Markets braced for falls after US scare

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Investors were this morning steeling themselves for major reversals on the London stock market amid heightened fears of a global economic slowdown.

Traders have endured a nervous weekend following the Dow Jones Index's 367-point fall on Friday afternoon, which came as US investors were panicked into dumping stock by warnings of an impending recession in the US.

The US stock market decline – the Dow Jones closed 2.6 per cent down on the day on Friday evening – was triggered by a warning from the industrial giant Caterpillar that many of its markets were already in "recession". Caterpillar, widely seen as a bellwether for global industry, said the US economy as a whole would also move into recession next year unless the Federal Reserve moved quickly to cut interest rates.

Western stock markets, including the UK, have so far ridden out fears that the global credit crisis may have far-reaching economic consequences, but Friday's reversals in the US are likely to be repeated elsewhere amid speculation that the impact of the crisis may be worse than expected.

"Fear has definitely come back," said one analyst. "You can feel it. People are worried about the unknown in the financial stocks."

Frederic Dickson, chief market strategist at the investment manager DA Davidson & Co, described Friday's setback on Wall Street as a "market explosion", adding: "There's going to be a lot of pain."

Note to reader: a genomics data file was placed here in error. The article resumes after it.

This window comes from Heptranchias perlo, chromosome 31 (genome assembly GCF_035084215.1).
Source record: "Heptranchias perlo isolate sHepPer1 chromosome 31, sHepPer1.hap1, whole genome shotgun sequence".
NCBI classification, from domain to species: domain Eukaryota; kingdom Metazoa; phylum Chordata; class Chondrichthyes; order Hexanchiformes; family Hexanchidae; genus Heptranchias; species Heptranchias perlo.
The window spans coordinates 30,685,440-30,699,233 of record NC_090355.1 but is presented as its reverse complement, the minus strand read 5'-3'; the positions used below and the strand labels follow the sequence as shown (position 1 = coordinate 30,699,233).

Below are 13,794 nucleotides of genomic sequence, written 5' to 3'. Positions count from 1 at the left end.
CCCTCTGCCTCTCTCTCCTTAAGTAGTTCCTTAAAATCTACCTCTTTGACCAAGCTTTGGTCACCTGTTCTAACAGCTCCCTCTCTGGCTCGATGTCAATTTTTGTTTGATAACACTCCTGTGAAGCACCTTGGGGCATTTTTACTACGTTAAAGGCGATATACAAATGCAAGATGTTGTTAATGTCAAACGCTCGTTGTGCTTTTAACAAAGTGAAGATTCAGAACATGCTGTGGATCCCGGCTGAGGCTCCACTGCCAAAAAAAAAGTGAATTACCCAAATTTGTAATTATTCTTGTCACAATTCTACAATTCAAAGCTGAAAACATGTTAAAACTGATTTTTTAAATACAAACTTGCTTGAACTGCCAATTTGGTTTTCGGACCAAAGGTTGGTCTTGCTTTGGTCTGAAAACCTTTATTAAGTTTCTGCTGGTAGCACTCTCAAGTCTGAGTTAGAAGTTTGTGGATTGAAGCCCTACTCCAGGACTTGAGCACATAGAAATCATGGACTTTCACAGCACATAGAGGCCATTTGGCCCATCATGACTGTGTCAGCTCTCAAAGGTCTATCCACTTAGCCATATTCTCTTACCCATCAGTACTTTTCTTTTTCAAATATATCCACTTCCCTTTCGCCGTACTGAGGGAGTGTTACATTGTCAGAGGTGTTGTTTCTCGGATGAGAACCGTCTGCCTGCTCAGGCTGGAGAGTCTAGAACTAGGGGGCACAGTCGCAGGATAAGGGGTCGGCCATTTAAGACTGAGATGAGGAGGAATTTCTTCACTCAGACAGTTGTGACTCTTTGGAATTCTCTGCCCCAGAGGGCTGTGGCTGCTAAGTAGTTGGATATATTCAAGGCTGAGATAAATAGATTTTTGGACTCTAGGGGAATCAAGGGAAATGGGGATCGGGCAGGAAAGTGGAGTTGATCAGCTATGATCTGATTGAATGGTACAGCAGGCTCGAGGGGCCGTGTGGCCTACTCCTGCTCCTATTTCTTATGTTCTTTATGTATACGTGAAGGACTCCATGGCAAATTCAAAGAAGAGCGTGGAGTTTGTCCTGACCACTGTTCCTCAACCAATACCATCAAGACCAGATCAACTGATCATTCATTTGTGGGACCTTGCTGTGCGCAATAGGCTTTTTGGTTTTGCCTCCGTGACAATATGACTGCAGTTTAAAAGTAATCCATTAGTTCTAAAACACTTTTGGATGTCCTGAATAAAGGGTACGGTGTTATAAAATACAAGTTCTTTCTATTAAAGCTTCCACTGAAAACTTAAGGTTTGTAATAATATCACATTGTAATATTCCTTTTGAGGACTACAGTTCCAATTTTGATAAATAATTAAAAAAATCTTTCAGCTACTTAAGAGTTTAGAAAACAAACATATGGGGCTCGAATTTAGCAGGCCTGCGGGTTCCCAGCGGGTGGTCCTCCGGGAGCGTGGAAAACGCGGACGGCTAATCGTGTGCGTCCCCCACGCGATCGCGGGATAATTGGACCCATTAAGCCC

The change of sentiment on global stock markets, though sparked by Caterpillar's explicit use of the word "recession", follows a series of warnings that buoyant stock market valuations may now be out of sync with the underlying economic fundamentals. In addition to a housing crisis, the US – which accounts for half the world economy – is feeling the effects of soaring oil prices and a collapse in the value of the dollar.

In the UK, strong corporate profitability has pushed the FTSE 100 Index to levels not seen for seven years in recent weeks, with the market at one stage less than 200 points short of the all-time high recorded at the end of the boom in the late Nineties.

However, last week, the International Monetary Fund trimmed its forecasts for global economic growth in 2008, warning that the crisis in credit markets was likely to restrict the ability of businesses to expand.

In the UK, the Chancellor, Alistair Darling, has also warned of slower-than-expected expansion, reducing the Government's forecasts for economic growth next year in this month's pre-Budget report.

In this context, Josef Ackermann, the chairman of Deutsche Bank, yesterday said it was "somewhat astonishing" that share markets, despite Friday's falls, have been doing so well.

All these fears are likely to be compounded by today's autumn bulletin from the influential Ernst & Young ITEM Club. It will say that it now expects the UK's economy to grow by 2.1 per cent during 2008, down from its July forecast of 2.5 per cent.

Professor Peter Spencer, chief economic adviser to the ITEM Club, said he did not believe that the UK itself was at risk of recession, or that there was any prospect of a housing market crash, but he warned of a period of belt-tightening.

"Growth is set to slow next year as a result of the marked tightening of monetary and credit conditions seen over the summer," Professor Spencer said, adding that the slowdown would leave the Treasury with little room for manoeuvre. "Weaker tax receipts from the City will have significant consequences for the Chancellor, boxed in as he is on very tight revenue, borrowing and spending plans."

Stock market investors may also be spooked by the unfortunate timing of Friday's setbacks in the US, which happened 20 years to the day after Black Monday, the stock market crash that wiped more than 11 per cent off share prices in October 2007.